A talented harpist and pianist has helped bring the sound of live music back to a Wrexham care home after more than two years of pandemic restrictions on visiting performers.
Bethan Griffiths, of Treuddyn, near Mold, prompted residents of Pendine Park’s Hillbury House to sing out loud when she gave only the second indoors concert since professional musicians were allowed back into the home.
Faces lit up with emotion as Bethan played old favourites like Louis Armstrong’s What a Wonderful World, and Christopher Plumber’s Edelweiss, from the hit movie The Sound of Music.
One emotional resident, Val Barnett, said she could not help but sing the lyrics to accompany Bethan as she played so beautifully.
She said: “What a Wonderful World is one of my very favourite tunes and Bethan played it so magnificently. I just had to sing out loud. I was unstoppable.
“It was magical to be able to listen to a professional artist playing for us live again and to sing along with her.”
The concert was organised by Caernarfon-headquartered music organisation Canolfan Gerdd William Mathias (CGWM) for which Bethan is a tutor in harp and piano.
CGWM fundraising intern Aled Rosser said it was arranged after they secured funding from the Art and Business Cymru Culture Step programme which invests in a range of innovative partnerships between the arts and business sectors in Wales.
It was the first of two concerts CGWM presented for Pendine Park care organisation which runs Hillbury House along with seven others in Wrexham and Caernarfon.
The other concert by Anglesey-born pianist and piano tutor, Iwan Wyn Owen, was held at Pendine Park’s care homes in Summerhill, Wrexham.
Pendine Park Artist in Residence Sarah Edwards said it was a thrill to have performing artists return to entertain residents once more.
She said: “Pre-pandemic we would have all kinds of artistes including professional singers and even dancers in regularly to perform for residents.
“They were among the most exciting and enjoyable parts of our cultural enrichment programmes.
“But due to the lockdowns and other social restrictions necessitated by the pandemic it has been such a long time since we have been able to welcome any musicians indoors. So, these concerts were extra special for us all.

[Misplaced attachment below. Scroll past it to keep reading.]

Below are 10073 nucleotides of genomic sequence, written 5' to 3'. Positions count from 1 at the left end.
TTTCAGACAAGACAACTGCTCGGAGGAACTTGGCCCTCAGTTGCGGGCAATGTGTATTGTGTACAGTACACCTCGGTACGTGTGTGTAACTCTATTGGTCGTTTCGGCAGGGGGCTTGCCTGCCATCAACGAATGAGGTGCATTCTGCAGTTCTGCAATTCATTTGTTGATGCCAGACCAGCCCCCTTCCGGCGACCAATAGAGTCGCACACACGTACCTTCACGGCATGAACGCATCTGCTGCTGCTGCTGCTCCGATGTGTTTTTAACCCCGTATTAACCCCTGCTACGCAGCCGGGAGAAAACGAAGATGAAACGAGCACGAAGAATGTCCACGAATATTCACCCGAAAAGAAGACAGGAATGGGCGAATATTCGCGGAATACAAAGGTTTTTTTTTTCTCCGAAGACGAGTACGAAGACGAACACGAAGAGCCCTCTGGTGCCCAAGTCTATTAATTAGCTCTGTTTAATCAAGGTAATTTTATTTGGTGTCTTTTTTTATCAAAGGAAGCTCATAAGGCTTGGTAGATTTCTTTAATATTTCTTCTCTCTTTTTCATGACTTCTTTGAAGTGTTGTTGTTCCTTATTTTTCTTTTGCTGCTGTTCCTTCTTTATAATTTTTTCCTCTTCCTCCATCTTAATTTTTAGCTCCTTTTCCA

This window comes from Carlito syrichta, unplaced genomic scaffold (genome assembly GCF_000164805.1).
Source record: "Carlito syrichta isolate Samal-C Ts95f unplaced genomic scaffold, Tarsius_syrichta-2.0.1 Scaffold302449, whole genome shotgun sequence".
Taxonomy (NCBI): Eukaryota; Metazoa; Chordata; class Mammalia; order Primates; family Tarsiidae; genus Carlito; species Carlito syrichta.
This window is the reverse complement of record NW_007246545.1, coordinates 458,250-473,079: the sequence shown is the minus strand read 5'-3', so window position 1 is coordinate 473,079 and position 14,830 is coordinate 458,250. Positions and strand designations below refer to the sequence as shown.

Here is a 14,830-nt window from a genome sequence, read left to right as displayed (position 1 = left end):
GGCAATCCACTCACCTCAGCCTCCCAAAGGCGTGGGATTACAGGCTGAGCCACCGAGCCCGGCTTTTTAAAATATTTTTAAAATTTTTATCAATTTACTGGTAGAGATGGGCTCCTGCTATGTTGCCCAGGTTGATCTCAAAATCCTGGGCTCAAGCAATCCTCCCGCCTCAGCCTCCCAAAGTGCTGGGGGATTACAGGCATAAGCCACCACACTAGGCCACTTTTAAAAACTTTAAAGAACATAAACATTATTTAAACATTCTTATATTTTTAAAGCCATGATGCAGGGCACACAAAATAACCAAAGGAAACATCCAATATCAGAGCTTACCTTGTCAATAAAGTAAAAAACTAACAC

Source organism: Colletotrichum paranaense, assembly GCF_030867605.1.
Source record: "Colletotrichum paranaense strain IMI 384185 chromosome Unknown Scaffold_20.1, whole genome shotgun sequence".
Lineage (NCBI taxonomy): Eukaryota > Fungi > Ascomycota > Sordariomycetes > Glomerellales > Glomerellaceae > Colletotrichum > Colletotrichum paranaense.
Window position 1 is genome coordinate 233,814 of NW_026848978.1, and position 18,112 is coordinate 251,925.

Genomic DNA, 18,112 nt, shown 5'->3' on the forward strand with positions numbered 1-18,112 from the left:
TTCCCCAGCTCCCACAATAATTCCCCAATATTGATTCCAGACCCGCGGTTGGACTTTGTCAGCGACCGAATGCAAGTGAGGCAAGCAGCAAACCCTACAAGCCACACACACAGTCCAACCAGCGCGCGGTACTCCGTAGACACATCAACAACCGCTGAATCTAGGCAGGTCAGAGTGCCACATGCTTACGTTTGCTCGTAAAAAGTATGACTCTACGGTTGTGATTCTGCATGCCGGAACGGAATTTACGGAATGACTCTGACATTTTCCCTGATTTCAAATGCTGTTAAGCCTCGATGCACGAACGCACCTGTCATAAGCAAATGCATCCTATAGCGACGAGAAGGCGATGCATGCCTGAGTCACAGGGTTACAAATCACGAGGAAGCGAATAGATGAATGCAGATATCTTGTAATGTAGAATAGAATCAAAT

“It is so beneficial for the residents as music provides such a positive boost for everyone’s general wellbeing, especially when it is performed live and the performers often have impromptu chats with our residents and ask for requests which always goes down well.”
Bethan is a Royal College of Music Master of Performance graduate who has played at prestigious venues across the UK, Europe and USA. She said it was an honour to play for the Hillbury residents.
She said: “This is my first time playing in a care home like this and it has been a fantastic experience, in such intimate surroundings. It is lovely to see the residents’ faces and their smiles as they begin to recognise the music.
“I tried to mix up the programme a little so they had a little bit of classical, some jazz, numbers from the musicals and even a hint of Elvis,” she laughed.
Bethan has played piano since the age of seven and took up the harp when she was 10. She has competed at many eisteddfods and won many awards including first prize in the National Eisteddfod harp solo, as well as being chosen as a finalist in the Blue Riband competition on two occasions.
She has performed with many orchestras across the UK including NEW Sinfonia – resident orchestra at the North Wales International Music Festival – City of Birmingham Symphony Orchestra and Birmingham Contemporary Music Group.
A keen chamber musician, she also performs regularly with her flute and harp group, Hefin Duo, as well as Trilogy, a flute, harp and viola trio.
She became a tutor of both piano and harp with CGWM in early 2020 but very soon after her appointment the pandemic struck. As a result, she had to completely change her approach to teaching to accommodate the challenges of offering virtual format lessons online.
She said: “Things are only just now returning to a kind of normality so it was such a thrill for me to come here and sit so close to the Hillbury audience as I played to them, rather than locking myself away in my room with a computer screen or my phone. It was a complete joy and I want to thank all the residents and staff at Hillbury for being so welcoming. I’d love to return on a future occasion.”
Hillbury manager Cindy Clutton said it was a sheer delight to listen to the sound of a piano reverberating through the corridors again.
She said: “Bethan is such a natural talent with a hypnotic way of playing. Whether it was classical or modern. she kept the audience mesmerised.”
Hillbury resident Audrey Taylor echoed her words. She said the concert took her back to her younger years when she used to enjoy attending concerts as a girl.
She said: “Bethan has such a natural gift, the way she played the piano was just entrancing. It has been a truly lovely afternoon.”